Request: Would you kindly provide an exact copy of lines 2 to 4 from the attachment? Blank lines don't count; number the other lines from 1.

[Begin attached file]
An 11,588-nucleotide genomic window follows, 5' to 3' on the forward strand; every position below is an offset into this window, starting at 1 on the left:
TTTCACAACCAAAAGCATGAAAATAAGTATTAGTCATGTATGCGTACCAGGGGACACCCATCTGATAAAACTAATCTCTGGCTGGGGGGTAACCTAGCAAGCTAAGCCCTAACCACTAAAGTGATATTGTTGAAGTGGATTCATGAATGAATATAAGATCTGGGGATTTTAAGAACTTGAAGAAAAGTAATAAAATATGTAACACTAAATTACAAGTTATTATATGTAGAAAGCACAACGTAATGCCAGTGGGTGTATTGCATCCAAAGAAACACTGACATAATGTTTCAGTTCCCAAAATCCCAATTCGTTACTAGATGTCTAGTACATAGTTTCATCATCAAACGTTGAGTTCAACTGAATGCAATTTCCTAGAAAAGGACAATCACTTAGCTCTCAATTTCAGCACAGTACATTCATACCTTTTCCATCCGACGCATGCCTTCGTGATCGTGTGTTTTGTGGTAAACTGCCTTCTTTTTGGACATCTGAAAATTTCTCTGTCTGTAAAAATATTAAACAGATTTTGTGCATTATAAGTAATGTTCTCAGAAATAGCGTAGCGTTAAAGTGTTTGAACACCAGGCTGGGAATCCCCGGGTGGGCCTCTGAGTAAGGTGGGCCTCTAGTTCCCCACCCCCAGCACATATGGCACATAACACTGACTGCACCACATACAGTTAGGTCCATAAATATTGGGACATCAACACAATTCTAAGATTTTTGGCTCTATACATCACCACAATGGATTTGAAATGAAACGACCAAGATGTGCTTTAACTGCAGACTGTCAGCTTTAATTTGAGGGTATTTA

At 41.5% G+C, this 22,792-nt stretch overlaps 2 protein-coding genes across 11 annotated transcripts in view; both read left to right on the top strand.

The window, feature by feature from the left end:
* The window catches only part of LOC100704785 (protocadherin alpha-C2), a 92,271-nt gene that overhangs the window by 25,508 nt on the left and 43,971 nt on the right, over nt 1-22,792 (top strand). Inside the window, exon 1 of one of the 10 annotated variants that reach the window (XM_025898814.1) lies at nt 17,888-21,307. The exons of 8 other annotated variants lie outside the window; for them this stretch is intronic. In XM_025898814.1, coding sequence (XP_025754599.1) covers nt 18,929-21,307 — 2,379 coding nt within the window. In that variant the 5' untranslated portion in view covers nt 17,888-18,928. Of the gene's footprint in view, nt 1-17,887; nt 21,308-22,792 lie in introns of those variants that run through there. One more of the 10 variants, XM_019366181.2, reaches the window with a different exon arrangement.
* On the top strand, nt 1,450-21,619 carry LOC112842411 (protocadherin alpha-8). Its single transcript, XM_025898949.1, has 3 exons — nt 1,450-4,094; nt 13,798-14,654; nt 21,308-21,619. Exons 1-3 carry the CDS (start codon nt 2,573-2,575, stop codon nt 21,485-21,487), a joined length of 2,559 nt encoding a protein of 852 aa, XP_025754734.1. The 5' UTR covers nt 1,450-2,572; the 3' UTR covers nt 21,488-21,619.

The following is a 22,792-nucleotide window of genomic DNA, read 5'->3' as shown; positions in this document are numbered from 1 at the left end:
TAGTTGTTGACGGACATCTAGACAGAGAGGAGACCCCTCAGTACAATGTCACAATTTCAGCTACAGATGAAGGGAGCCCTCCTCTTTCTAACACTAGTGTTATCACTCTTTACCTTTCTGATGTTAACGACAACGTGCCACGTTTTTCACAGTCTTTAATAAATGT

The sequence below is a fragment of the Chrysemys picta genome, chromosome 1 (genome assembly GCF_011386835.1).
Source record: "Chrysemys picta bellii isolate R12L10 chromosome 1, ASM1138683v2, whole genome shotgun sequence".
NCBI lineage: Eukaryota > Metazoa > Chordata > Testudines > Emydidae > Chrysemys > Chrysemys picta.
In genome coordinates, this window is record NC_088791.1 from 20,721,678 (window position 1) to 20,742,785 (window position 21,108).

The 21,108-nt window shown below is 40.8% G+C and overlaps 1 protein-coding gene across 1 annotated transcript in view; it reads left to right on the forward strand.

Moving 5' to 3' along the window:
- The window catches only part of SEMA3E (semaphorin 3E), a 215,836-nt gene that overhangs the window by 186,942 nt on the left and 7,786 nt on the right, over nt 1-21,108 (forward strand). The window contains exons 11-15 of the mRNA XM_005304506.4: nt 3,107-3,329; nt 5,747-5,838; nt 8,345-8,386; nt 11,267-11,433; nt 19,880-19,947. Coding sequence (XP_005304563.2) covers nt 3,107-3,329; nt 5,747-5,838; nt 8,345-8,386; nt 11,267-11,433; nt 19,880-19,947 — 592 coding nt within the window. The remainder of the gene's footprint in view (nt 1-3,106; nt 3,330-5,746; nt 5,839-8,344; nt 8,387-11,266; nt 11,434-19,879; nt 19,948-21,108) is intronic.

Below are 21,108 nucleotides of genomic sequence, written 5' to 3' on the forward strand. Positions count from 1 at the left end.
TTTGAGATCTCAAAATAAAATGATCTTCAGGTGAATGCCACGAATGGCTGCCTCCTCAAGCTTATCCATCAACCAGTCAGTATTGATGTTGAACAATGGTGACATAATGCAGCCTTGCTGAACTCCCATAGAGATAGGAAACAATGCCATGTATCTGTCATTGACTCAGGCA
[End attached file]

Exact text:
TTTCACAACCAAAAGCATGAAAATAAGTATTAGTCATGTATGCGTACCAGGGGACACCCATCTGATAAAACTAATCTCTGGCTGGGGGGTAACCTAGCAAGCTAAGCCCTAACCACTAAAGTGATATTGTTGAAGTGGATTCATGAATGAATATAAGATCTGGGGATTTTAAGAACTTGAAGAAAAGTAATAAAATATGTAACACTAAATTACAAGTTATTATATGTAGAAAGCACAACGTAATGCCAGTGGGTGTATTGCATCCAAAGAAACACTGACATAATGTTTCAGTTCCCAAAATCCCAATTCGTTACTAGATGTCTAGTACATAGTTTCATCATCAAACGTTGAGTTCAACTGAATGCAATTTCCTAGAAAAGGACAATCACTTAGCTCTCAATTTCAGCACAGTACATTCATACCTTTTCCATCCGACGCATGCCTTCGTGATCGTGTGTTTTGTGGTAAACTGCCTTCTTTTTGGACATCTGAAAATTTCTCTGTCTGTAAAAATATTAAACAGATTTTGTGCATTATAAGTAATGTTCTCAGAAATAGCGTAGCGTTAAAGTGTTTGAACACCAGGCTGGGAATCCCCGGGTGGGCCTCTGAGTAAGGTGGGCCTCTAGTTCCCCACCCCCAGCACATATGGCACATAACACTGACTGCACCACATACAGTTAGGTCCATAAATATTGGGACATCAACACAATTCTAAGATTTTTGGCTCTATACATCACCACAATGGATTTGAAATGAAACGACCAAGATGTGCTTTAACTGCAGACTGTCAGCTTTAATTTGAGGGTATTTA

At 41.5% G+C, this 22,792-nt stretch overlaps 2 protein-coding genes across 11 annotated transcripts in view; both read left to right on the top strand.

The window, feature by feature from the left end: